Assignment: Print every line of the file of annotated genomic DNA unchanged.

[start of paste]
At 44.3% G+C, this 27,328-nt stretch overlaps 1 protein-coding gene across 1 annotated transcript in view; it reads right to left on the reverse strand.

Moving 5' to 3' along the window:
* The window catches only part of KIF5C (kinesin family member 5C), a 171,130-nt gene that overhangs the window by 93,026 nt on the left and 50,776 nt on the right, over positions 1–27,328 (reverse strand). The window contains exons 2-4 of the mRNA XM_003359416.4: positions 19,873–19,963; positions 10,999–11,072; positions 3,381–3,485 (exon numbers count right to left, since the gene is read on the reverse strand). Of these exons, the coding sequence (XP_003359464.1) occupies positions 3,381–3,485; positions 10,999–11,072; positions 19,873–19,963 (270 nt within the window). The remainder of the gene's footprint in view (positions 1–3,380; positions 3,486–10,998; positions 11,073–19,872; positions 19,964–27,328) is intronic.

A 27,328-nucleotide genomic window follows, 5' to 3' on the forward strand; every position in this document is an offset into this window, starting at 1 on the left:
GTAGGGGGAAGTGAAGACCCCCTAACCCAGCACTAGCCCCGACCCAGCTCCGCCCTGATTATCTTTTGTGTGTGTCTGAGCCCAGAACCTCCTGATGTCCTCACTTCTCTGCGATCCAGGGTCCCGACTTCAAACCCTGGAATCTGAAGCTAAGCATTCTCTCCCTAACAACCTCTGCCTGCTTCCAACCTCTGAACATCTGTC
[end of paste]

At 44.3% G+C, this 27,328-nt stretch overlaps 1 protein-coding gene across 1 annotated transcript in view; it reads right to left on the reverse strand.

Moving 5' to 3' along the window:
* The window catches only part of KIF5C (kinesin family member 5C), a 171,130-nt gene that overhangs the window by 93,026 nt on the left and 50,776 nt on the right, over positions 1–27,328 (reverse strand). The window contains exons 2-4 of the mRNA XM_003359416.4: positions 19,873–19,963; positions 10,999–11,072; positions 3,381–3,485 (exon numbers count right to left, since the gene is read on the reverse strand). Of these exons, the coding sequence (XP_003359464.1) occupies positions 3,381–3,485; positions 10,999–11,072; positions 19,873–19,963 (270 nt within the window). The remainder of the gene's footprint in view (positions 1–3,380; positions 3,486–10,998; positions 11,073–19,872; positions 19,964–27,328) is intronic.

A 27,328-nucleotide genomic window follows, 5' to 3' on the forward strand; every position in this document is an offset into this window, starting at 1 on the left:
GTAGGGGGAAGTGAAGACCCCCTAACCCAGCACTAGCCCCGACCCAGCTCCGCCCTGATTATCTTTTGTGTGTGTCTGAGCCCAGAACCTCCTGATGTCCTCACTTCTCTGCGATCCAGGGTCCCGACTTCAAACCCTGGAATCTGAAGCTAAGCATTCTCTCCCTAACAACCTCTGCCTGCTTCCAACCTCTGAACATCTGTC